7

To get PeriodicForm working in Mathematica 9 (and probably other versions after 6) you need to first download the obsolete package from the Wolfram Library Archive. Run the package, ignore the errors and have fun: Get["http://library.wolfram.com/infocenter/MathSource/6773/\ ContinuedFractions.m?file_id=6182"] PeriodicForm[RealDigits[19/7]]


6

I think your approach is fine; in fact I just recommended something similar in another answer. However, for the best handing of using your formatted output as input may want to use MakeBoxes for the reason described by Michael Pilat. You also might consider putting a list your subscripted symbols in a global variable for easy changes, or Blocking. ...


6

Taking the question as "how to replace the first argument in $g(a,b)$ as well as all of its derivatives", you can do this: Check the InputForm of the derivative: D[g[1, y], {y, 2}] // InputForm (* ==> Derivative[0, 2][g][1, y] *) Add a corresponding pattern to the replacement rules: f[1, y] D[g[1, y], {y, 2}] /. {g[1, y] -> g[x, y], ...


6

Warning: The conversion below can lead to wrong results in the C-code. Be aware of that. Since you complain anyway about "Sqrt" and "Pow" have you considered writing your own cform? The real CForm seems a bit stubborn about the numerical evaluation of rational expressions and with your own version you can cure this too. A very basic hack could look like ...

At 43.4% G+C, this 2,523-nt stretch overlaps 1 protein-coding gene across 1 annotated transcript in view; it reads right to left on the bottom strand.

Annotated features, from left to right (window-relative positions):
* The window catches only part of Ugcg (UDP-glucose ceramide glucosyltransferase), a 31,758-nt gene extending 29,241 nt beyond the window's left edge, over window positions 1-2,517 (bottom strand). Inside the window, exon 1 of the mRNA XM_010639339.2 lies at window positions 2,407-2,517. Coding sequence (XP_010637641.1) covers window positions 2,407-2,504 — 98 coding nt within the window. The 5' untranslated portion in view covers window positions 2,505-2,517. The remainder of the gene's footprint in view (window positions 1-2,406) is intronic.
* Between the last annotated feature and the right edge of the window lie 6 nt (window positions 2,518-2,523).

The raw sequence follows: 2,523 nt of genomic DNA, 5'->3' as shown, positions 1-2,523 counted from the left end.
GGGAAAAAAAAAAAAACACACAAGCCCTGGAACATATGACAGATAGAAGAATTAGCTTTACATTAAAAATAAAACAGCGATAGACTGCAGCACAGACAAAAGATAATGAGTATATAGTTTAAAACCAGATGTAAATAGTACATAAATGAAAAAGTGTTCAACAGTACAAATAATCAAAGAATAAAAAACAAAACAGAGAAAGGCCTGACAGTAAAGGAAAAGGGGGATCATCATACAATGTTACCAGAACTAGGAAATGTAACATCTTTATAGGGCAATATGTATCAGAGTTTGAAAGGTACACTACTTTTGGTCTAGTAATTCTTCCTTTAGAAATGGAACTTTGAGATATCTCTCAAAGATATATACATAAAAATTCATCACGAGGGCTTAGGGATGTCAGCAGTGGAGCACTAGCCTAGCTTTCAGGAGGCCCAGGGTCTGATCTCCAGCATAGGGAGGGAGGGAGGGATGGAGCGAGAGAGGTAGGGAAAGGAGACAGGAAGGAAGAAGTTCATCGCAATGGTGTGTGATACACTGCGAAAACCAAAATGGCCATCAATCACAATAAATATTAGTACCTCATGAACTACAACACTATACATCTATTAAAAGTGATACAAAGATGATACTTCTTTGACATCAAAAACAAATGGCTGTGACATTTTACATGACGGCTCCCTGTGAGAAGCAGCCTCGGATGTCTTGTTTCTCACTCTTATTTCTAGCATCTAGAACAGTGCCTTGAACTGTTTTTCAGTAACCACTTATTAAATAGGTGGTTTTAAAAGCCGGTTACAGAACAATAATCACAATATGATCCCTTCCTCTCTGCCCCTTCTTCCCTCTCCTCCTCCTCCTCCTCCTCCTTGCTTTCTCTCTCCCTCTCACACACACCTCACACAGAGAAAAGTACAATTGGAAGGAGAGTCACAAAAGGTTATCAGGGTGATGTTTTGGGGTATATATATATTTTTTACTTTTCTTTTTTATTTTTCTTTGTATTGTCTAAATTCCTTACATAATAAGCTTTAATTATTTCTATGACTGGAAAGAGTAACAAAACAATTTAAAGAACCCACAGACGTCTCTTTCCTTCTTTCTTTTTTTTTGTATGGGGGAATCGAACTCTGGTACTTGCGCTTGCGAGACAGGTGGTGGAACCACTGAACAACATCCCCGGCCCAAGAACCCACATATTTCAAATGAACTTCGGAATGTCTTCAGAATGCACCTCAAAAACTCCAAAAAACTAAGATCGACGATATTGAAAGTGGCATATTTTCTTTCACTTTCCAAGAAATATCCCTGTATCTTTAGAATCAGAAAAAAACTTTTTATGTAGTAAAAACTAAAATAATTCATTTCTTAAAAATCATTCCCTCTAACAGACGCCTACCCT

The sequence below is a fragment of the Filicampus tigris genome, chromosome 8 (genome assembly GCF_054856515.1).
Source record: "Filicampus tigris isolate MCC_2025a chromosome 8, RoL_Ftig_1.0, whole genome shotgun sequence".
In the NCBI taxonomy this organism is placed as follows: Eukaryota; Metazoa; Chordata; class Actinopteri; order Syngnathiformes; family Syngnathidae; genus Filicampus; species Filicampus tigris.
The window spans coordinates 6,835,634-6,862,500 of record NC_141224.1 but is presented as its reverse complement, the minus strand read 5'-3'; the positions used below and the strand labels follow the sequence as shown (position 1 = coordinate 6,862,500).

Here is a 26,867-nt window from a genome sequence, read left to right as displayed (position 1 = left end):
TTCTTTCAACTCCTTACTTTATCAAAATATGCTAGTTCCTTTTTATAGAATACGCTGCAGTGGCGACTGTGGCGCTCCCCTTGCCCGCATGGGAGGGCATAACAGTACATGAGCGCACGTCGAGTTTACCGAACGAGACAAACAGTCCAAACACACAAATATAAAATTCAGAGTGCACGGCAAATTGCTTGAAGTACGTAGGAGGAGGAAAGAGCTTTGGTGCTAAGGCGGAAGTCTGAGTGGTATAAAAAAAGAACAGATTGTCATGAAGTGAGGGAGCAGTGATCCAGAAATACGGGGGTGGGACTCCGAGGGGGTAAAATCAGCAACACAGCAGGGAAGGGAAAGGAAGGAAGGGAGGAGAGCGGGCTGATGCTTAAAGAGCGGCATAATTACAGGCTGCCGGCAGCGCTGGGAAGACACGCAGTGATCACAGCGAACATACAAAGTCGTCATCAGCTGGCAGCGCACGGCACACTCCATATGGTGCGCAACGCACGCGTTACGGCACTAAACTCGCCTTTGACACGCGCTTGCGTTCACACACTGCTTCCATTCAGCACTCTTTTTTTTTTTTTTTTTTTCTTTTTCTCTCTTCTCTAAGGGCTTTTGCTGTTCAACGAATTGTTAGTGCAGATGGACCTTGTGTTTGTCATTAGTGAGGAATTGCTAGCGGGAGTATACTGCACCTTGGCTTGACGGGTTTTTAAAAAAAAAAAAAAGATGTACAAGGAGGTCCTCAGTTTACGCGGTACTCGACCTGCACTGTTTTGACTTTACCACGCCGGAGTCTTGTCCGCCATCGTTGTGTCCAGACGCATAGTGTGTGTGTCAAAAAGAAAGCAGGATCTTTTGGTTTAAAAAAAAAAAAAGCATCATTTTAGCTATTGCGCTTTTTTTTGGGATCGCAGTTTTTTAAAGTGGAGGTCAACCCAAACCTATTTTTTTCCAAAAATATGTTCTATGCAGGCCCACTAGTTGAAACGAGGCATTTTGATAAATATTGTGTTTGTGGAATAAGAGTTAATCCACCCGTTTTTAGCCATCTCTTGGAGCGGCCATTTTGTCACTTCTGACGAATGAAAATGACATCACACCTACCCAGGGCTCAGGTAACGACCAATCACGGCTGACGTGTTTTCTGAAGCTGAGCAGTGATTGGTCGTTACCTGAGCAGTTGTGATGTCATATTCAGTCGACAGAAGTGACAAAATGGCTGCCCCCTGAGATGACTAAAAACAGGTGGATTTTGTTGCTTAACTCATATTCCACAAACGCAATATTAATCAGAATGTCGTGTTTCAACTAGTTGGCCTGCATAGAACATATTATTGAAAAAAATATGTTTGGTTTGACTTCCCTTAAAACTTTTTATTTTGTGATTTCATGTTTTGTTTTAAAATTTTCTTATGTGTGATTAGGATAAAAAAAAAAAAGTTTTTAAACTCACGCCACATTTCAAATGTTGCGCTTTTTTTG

6

When I posted this question, I said I wouldn't post my answer if someone else posted an equivalent one, but here I am doing it. Am I going back on my word?. The answer given by ssch is close enough to mine to qualify as equivalent for all practical purposes. However, although both our answers are based on the same insight: that no graphics are needed because ...


6

I am rather aghast at how poor those solutions are! Are the two sets of data suppose to be related? They have the same horizontal range so why not put them on top of each other and have only one x axis? Then it is really poor technique to use an Axis plot when the data is crossing the axis. The ticks and labels clobber the data! Look in a journal such as ...


6

See last paragraph in Scope:- http://reference.wolfram.com/mathematica/ref/ExponentFunction.html nFormat = NumberForm[#, {\[Infinity], 2}, NumberPoint -> ",", NumberSeparator -> ".", DigitBlock -> 3, ExponentFunction -> (Null &)] &;



Only top voted, non community-wiki answers of a minimum length are eligible